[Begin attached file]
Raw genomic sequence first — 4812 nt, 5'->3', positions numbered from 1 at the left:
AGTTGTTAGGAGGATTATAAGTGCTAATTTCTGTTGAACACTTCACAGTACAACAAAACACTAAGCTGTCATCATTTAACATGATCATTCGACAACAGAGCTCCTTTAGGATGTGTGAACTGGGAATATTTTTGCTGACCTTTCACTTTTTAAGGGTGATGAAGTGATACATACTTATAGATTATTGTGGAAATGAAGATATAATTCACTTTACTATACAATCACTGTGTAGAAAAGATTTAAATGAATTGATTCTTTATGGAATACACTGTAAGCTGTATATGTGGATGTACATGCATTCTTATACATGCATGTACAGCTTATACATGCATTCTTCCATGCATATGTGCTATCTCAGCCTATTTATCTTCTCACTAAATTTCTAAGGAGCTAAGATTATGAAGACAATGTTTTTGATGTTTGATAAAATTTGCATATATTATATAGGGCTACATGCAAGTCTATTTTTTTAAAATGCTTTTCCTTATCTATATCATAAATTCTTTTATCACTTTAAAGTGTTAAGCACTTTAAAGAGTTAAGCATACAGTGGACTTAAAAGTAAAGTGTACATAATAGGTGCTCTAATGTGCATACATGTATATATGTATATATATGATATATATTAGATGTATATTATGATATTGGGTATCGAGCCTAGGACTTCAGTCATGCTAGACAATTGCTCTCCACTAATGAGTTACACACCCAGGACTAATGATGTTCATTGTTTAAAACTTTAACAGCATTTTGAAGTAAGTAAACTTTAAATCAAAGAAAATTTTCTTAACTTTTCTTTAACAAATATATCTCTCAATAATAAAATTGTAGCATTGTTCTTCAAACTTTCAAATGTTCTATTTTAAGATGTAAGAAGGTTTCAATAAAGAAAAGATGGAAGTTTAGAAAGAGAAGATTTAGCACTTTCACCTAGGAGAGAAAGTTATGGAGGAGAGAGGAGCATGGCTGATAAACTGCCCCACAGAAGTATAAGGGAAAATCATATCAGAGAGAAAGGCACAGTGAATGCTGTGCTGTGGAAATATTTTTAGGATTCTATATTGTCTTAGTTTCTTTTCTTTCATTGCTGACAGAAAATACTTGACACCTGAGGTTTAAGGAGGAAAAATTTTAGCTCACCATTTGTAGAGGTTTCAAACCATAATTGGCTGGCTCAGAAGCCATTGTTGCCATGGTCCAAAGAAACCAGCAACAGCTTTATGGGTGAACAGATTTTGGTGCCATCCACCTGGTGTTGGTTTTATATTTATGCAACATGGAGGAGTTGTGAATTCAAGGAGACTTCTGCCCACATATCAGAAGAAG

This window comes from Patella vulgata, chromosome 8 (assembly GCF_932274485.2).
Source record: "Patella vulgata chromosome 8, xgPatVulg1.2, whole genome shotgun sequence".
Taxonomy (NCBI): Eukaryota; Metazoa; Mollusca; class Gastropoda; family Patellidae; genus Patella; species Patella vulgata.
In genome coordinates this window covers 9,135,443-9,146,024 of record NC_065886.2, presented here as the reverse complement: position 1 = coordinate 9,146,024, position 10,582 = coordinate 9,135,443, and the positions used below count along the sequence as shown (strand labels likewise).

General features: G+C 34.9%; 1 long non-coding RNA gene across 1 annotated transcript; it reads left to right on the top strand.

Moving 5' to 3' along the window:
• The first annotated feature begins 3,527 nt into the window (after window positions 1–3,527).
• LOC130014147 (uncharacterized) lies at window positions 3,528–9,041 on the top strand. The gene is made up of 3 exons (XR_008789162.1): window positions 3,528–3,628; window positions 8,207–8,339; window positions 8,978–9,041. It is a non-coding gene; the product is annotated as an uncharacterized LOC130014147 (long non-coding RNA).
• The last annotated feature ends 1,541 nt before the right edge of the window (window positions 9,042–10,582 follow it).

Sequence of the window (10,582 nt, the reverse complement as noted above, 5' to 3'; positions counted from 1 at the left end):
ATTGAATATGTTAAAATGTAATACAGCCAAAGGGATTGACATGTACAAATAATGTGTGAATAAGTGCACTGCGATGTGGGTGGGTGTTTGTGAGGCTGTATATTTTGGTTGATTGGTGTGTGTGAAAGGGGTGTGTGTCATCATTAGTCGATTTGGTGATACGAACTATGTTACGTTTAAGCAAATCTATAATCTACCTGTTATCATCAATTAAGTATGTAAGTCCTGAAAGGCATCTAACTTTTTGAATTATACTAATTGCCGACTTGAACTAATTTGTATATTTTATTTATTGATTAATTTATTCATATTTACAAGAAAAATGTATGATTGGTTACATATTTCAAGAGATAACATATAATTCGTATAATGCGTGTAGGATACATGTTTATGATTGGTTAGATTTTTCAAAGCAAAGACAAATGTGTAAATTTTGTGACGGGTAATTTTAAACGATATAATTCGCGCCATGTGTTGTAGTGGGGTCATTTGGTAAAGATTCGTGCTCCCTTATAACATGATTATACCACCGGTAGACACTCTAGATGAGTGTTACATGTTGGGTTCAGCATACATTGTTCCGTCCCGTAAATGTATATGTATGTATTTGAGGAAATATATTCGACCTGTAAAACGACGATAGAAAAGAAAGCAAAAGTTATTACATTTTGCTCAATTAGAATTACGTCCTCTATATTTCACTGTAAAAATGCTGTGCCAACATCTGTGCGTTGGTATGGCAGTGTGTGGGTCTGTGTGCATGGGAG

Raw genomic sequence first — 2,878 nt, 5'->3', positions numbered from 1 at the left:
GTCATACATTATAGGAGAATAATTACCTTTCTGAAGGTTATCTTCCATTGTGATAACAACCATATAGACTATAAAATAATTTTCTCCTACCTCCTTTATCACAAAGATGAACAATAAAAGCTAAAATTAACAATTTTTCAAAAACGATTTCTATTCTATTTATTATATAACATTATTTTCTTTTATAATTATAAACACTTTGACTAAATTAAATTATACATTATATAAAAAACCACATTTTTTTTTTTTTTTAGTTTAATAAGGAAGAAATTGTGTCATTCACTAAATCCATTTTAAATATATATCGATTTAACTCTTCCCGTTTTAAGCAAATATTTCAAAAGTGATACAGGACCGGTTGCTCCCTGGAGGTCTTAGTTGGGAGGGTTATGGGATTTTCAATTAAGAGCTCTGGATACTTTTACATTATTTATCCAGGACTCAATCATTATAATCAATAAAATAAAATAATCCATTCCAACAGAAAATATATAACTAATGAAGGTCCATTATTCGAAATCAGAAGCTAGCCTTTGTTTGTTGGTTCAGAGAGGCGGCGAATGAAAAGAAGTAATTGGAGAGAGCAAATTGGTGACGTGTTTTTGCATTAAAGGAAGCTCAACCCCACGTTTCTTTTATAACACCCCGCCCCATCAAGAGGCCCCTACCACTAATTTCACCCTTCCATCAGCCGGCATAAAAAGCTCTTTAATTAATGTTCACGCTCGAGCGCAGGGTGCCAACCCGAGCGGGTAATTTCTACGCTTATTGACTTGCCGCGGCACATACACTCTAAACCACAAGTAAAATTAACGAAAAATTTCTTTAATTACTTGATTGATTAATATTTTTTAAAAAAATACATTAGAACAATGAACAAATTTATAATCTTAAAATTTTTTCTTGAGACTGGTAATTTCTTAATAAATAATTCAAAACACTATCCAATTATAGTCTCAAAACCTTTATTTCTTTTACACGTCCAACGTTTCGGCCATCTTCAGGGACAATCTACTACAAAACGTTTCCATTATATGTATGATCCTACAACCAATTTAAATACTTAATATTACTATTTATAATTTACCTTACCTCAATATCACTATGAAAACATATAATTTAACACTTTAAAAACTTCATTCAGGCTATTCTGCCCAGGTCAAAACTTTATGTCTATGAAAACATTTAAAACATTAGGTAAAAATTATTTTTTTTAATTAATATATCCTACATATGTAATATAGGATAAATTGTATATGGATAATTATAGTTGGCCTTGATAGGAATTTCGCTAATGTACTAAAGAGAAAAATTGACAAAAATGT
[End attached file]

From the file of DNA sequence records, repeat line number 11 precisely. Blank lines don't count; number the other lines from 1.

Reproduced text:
• The last annotated feature ends 1,541 nt before the right edge of the window (window positions 9,042–10,582 follow it).